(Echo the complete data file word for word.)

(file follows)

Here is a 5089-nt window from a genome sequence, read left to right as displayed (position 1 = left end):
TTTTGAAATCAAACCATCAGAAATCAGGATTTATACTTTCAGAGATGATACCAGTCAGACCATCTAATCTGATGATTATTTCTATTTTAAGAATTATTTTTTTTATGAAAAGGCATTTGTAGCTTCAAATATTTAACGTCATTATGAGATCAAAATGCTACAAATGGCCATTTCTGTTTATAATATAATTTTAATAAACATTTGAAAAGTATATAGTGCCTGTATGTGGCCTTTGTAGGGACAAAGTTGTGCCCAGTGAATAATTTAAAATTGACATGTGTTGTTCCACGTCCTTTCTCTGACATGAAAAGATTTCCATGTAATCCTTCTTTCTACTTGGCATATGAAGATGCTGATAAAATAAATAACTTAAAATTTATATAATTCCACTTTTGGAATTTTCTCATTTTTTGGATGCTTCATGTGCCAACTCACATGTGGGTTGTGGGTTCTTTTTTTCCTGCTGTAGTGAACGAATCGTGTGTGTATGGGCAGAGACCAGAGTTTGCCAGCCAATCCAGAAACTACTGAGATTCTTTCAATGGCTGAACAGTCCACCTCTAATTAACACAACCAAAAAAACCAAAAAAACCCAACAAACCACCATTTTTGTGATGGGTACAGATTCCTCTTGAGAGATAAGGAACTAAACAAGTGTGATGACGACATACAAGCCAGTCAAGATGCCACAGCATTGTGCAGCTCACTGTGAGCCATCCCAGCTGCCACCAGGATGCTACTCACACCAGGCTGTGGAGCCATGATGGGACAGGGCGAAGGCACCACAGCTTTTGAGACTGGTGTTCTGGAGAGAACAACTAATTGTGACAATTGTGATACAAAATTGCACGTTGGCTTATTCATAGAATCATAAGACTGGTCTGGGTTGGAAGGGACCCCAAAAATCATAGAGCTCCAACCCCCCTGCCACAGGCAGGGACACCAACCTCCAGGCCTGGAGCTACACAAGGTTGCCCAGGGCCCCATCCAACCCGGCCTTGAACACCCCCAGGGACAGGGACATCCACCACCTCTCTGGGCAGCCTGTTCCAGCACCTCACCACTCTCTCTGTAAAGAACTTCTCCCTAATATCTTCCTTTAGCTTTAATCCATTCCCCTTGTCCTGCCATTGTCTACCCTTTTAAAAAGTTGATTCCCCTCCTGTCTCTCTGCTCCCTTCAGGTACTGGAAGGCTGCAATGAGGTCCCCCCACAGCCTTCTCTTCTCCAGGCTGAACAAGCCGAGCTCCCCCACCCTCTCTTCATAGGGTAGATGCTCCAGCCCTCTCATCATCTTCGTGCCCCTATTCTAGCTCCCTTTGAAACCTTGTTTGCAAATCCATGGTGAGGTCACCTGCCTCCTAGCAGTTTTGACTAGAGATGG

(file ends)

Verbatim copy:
Here is a 5089-nt window from a genome sequence, read left to right as displayed (position 1 = left end):
TTTTGAAATCAAACCATCAGAAATCAGGATTTATACTTTCAGAGATGATACCAGTCAGACCATCTAATCTGATGATTATTTCTATTTTAAGAATTATTTTTTTTATGAAAAGGCATTTGTAGCTTCAAATATTTAACGTCATTATGAGATCAAAATGCTACAAATGGCCATTTCTGTTTATAATATAATTTTAATAAACATTTGAAAAGTATATAGTGCCTGTATGTGGCCTTTGTAGGGACAAAGTTGTGCCCAGTGAATAATTTAAAATTGACATGTGTTGTTCCACGTCCTTTCTCTGACATGAAAAGATTTCCATGTAATCCTTCTTTCTACTTGGCATATGAAGATGCTGATAAAATAAATAACTTAAAATTTATATAATTCCACTTTTGGAATTTTCTCATTTTTTGGATGCTTCATGTGCCAACTCACATGTGGGTTGTGGGTTCTTTTTTTCCTGCTGTAGTGAACGAATCGTGTGTGTATGGGCAGAGACCAGAGTTTGCCAGCCAATCCAGAAACTACTGAGATTCTTTCAATGGCTGAACAGTCCACCTCTAATTAACACAACCAAAAAAACCAAAAAAACCCAACAAACCACCATTTTTGTGATGGGTACAGATTCCTCTTGAGAGATAAGGAACTAAACAAGTGTGATGACGACATACAAGCCAGTCAAGATGCCACAGCATTGTGCAGCTCACTGTGAGCCATCCCAGCTGCCACCAGGATGCTACTCACACCAGGCTGTGGAGCCATGATGGGACAGGGCGAAGGCACCACAGCTTTTGAGACTGGTGTTCTGGAGAGAACAACTAATTGTGACAATTGTGATACAAAATTGCACGTTGGCTTATTCATAGAATCATAAGACTGGTCTGGGTTGGAAGGGACCCCAAAAATCATAGAGCTCCAACCCCCCTGCCACAGGCAGGGACACCAACCTCCAGGCCTGGAGCTACACAAGGTTGCCCAGGGCCCCATCCAACCCGGCCTTGAACACCCCCAGGGACAGGGACATCCACCACCTCTCTGGGCAGCCTGTTCCAGCACCTCACCACTCTCTCTGTAAAGAACTTCTCCCTAATATCTTCCTTTAGCTTTAATCCATTCCCCTTGTCCTGCCATTGTCTACCCTTTTAAAAAGTTGATTCCCCTCCTGTCTCTCTGCTCCCTTCAGGTACTGGAAGGCTGCAATGAGGTCCCCCCACAGCCTTCTCTTCTCCAGGCTGAACAAGCCGAGCTCCCCCACCCTCTCTTCATAGGGTAGATGCTCCAGCCCTCTCATCATCTTCGTGCCCCTATTCTAGCTCCCTTTGAAACCTTGTTTGCAAATCCATGGTGAGGTCACCTGCCTCCTAGCAGTTTTGACTAGAGATGG